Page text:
Sir William Herschel’s contributions to astronomy during the late eighteenth century are unrivalled. His lasting legacy is his dedicated all-sky survey of star clusters and nebulae, and these objects continue to be among the most studied in the night sky. This unique book provides a complete re-examination of Herschel’s entire catalogue of non-stellar discoveries, making it the most accurate and up-to-date reference of its kind. Retrace the footsteps of one of history’s greatest astronomers and explore every one of Herschel’s landmark discoveries, including those considered to be lost or non-existent. Read detailed notes about each object’s appearance and physical characteristics, and view hundreds of photos of the most intriguing Herschel objects, along with dozens of sketches of what is visible at the eyepiece. This superb book is a must-have for amateur astronomers seeking new and exciting observing challenges, and as the ultimate reference on the Herschel objects.

AstroPhoto Insight, published by Professional Insight from 2005 to 2012, was a bi-monthly digital astrophotography magazine dedicated to exploring and sharing the latest innovations and techniques in the field of cutting-edge amateur astrophotography.

A typical issue will contained hardware reviews on imaging equipment such as CCD, DSLR, and telescopes; software reviews, tutorials (e.g. Photoshop techniques), user projects and modifications, and any number of reader submitted articles. Emphasis was always on the practical side of astrophotography; with plenty of information on equipment, software, and techniques to help the enthusiast get the most out of their astrophotography experience.

Astrophoto Insight, while offering enough material to keep even the most hard-core astrophotographer interested, still offered a variety of practical and "basic" information to be of great value to the beginner as well. Survey of readers confirmed its broad appeal across all levels of astrophotographers.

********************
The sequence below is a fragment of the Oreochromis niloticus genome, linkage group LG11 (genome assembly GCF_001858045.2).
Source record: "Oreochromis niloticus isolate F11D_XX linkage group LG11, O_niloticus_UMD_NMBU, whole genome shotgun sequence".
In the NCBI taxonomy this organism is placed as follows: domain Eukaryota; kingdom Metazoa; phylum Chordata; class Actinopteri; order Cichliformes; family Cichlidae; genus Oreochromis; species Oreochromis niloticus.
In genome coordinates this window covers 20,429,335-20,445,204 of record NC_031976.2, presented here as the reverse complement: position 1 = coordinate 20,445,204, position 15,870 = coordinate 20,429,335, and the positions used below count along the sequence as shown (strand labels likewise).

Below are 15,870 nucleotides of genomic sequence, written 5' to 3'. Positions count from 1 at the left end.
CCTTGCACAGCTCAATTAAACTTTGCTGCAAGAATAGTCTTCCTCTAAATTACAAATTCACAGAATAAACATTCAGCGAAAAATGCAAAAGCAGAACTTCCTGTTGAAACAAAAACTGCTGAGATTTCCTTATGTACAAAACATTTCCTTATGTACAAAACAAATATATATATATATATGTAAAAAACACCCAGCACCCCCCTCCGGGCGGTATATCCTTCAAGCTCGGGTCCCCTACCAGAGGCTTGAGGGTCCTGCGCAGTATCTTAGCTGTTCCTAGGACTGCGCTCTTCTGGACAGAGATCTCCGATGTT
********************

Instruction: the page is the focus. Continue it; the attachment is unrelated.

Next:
Astro Photo Insight

There was a time, long ago, when the publishers of Astronomy brought you two smaller quarterly magazines as well: Deep Sky and Telescope Making. These sister publications were extremely popular with amateur astronomers in the boom days of the Dobsonian revolution, when large telescopes were first available to amateurs and an explosion of knowledge about what could be seen in the sky was first happening.

I started Deep Sky as a monthly publication when I was a sophomore in high school in Ohio. In 1982 I joined the Astronomy staff and brought my magazine with me. We published it as a quarterly for 10 years. For some years, copies of Deep Sky have been collectors’ items at star parties and swap meets, as the many articles written by dozens of amateur observers contain still-valuable information about countless clusters, nebulae, and galaxies.

Now, thanks to the hard work and coordination of Online Editor Matt Quandt and others, issues of Deep Sky magazines will be available again — this time electronically, as downloadable PDFs.

Kalmbach Publishing

The Webb Archive DVD holds scans of all the Magazine and Journal Publications released by the Webb Society since the first Quarterly Journal in 1968 and some 250 people have contributed articles over the 40+ year period.
In 2007, The Webb Society celebrated its 40th anniversary. It was formed as a result of interest shown in early deep-sky columns by John Larard in The Astronomer magazine. Since the first Quarterly Journal (Vol 1 No 1) came out in June 1968 the Society has been constantly active and the ‘QJ’ (later to evolve into the Deep-Sky Observer) has been the main organ through which observations have been transmitted to enthusiasts all around the world.

The Webb Deep Sky Society

We are the only magazine in the world dedicated entirely to telescopes and related equipment. We offer both print and digital versions and as a subscriber you can view every back issue online, which means that you’ll have access to over 400 reviews, how to articles, new product introductions, industry news, ATM articles, astrophotography, and much more.

Astronomy Technology Today

 

Over the course of the past 21 years, we have covered telescopes, large and small, amateur telescope making (ATM), mirror grinding, collimating tips, observing techniques, astronomical equipment reviews, home observatories, professional observatories, observing lists, profiles of amateur astronomers, star parties, dark sites, imaging tips and techniques, observing logs, astronomical travel logs, astronomy businesses and their owners, DIY astronomical projects, cosmology, science and astronomy outreach. In short,we are about all the things and people that make this hobby special.